Sniper Elite V2 PS3 review
If this Sniper Elite V2 PS3 review feels a little familiar then spare a thought for United States uber-sniper Karl Fairburne. He isn’t likely to be a fan of Groundhog Day – it’s too much like his virtual life. Sent to WWII-stricken Berlin for the 2005 PS2 original (which you probably never played), then again for Wii in 2010 (which you probably didn’t know existed), he’s on exactly the same mission in 2012.
Fairburne doesn’t seem to mind, though. From the crow’s feet around his eyes to his dusty desert scarf – is this Nathan Drake’s weapon-obsessed grandfather? – he looks and sounds like a hero from an old pulp comic who’s raring to win the war single-handedly. Without a hint of back-up (or a tongue in cheek) you’re plunged into the fray with only a sniper rifle and hammy narration for company.
But let’s be honest with one another. You don’t want to hear about the graphically uninspiring but surprisingly detailed environments, or the impressive ballistics. You want to know about the X-ray kill cam. A cinematic that follows well-aimed bullets and turns enemies into walking biology class dummies, you see livers burst, eyeballs explode and lungs rupture in gory glory.
There’s immense satisfaction in finding your target hidden on a roof and following the bullet across the street, through his skull and out through the back of his head. My first X-ray kill sent a bullet flying into my victim’s mouth, turning his teeth into a violent explosion of molars.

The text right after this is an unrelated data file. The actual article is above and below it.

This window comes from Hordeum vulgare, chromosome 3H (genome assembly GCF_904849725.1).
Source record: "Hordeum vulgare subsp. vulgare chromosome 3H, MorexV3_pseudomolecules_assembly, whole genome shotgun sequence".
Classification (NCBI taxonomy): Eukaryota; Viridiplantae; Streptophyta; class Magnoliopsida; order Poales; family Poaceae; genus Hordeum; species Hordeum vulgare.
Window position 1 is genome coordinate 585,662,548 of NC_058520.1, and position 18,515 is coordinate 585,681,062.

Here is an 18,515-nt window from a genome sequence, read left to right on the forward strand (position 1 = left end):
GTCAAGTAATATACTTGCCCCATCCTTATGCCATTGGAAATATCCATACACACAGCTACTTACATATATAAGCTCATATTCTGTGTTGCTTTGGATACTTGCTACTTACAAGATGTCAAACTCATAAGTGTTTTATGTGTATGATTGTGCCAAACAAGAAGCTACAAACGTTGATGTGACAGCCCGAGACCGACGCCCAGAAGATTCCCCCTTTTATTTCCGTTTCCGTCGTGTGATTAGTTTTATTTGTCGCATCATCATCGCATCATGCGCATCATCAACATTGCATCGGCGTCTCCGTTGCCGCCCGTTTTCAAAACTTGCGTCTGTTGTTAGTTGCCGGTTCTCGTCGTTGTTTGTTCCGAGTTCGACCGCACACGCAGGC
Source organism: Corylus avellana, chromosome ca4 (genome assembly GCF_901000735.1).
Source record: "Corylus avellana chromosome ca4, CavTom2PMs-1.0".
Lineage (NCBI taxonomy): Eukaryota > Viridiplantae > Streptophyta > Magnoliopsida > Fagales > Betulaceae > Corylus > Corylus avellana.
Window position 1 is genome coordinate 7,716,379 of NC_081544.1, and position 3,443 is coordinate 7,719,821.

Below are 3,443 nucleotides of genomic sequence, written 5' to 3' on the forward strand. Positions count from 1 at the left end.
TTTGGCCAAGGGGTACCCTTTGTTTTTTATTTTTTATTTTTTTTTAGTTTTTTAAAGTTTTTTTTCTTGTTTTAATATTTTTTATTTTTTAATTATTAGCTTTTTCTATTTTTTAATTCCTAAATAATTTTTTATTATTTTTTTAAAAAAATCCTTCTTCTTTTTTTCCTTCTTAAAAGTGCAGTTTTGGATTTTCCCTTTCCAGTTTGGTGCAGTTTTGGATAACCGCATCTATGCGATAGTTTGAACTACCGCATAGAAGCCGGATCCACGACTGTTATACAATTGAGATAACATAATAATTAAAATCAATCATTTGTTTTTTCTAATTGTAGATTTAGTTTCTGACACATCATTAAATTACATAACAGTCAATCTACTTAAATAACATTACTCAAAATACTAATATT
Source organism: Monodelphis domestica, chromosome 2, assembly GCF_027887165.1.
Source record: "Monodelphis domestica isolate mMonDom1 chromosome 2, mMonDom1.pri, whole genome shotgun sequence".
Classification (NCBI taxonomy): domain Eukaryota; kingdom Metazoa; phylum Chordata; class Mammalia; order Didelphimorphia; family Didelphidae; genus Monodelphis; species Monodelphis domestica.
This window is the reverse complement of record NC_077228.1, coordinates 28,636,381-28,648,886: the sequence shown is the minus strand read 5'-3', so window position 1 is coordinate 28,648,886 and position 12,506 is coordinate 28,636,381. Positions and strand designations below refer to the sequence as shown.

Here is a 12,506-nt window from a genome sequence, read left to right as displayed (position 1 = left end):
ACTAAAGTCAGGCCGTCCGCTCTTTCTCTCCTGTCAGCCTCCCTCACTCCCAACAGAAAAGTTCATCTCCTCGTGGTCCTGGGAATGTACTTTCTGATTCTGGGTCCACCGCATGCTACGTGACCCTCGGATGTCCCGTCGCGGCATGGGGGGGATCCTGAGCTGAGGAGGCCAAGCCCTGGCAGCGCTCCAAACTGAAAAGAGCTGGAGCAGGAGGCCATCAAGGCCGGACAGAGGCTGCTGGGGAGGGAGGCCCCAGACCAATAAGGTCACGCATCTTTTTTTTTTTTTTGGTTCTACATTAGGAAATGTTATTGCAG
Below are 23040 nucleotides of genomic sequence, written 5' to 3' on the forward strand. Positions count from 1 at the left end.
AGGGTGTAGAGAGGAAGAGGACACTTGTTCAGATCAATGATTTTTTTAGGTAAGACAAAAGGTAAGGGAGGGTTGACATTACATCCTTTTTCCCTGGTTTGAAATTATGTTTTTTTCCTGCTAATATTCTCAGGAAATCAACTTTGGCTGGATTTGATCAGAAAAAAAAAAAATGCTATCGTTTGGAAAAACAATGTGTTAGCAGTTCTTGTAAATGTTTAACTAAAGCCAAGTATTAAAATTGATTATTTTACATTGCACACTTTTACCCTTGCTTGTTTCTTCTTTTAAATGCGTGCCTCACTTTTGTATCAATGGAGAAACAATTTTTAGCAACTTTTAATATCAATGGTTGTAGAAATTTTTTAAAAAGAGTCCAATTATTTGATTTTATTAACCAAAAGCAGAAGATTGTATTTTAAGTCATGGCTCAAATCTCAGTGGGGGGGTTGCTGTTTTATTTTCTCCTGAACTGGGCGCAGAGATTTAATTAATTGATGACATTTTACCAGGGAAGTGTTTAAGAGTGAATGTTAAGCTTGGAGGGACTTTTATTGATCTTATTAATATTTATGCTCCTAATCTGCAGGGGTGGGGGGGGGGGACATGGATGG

Sniping controls are satisfyingly weighty. There are three modes, so even the least knowledgeable of sneaky shooters can appreciate the action. Cadet is the simplest, with no nasty wind effects. (Behave.) Marksman makes things a little more realistic, and Sniper Elite means relentless pursuit from enemies with heart rate, stance and wind all affecting targeting.
Emptying your lungs creates a steadier aim, and once your pulsating heart – pictured helpfully in the scope HUD – slows to a gentle rhythm, you can watch as enemies react horribly realistically to your bullets. Impressive physics mean that from just a glimpse of a shoulder behind cover, you can aim and maim with ease.
Exploration focuses on the choice between tackling enemies with all guns blazing or taking a stealthier approach through somewhat linear environments. Tripwire mines can be used to great advantage if you’re feeling Assassin-like, and some missions have a helpful meter in the corner letting you know when your victims won’t hear your rifle.
A fun sneaking mission has you waiting on church bells to chime before picking off enemies one by one. Sadly, the stealth option is marred by a clunky close-up combat system. A silent attack is possible but sometimes doesn’t activate, leaving you standing behind clueless AI, waiting for them to turn around. With no melee option, it’s a case of shooting and running away as you reveal your position.
It might be like playing a cheesy film you’d find on Movies4Men before 10pm, but Sniper Elite V2 is an atmospheric and compulsive experience. It’s only taken three versions of the same game for you to notice it exists, and if you can ignore the clunky controls and concentrate on aiming that gun, there’s much to enjoy.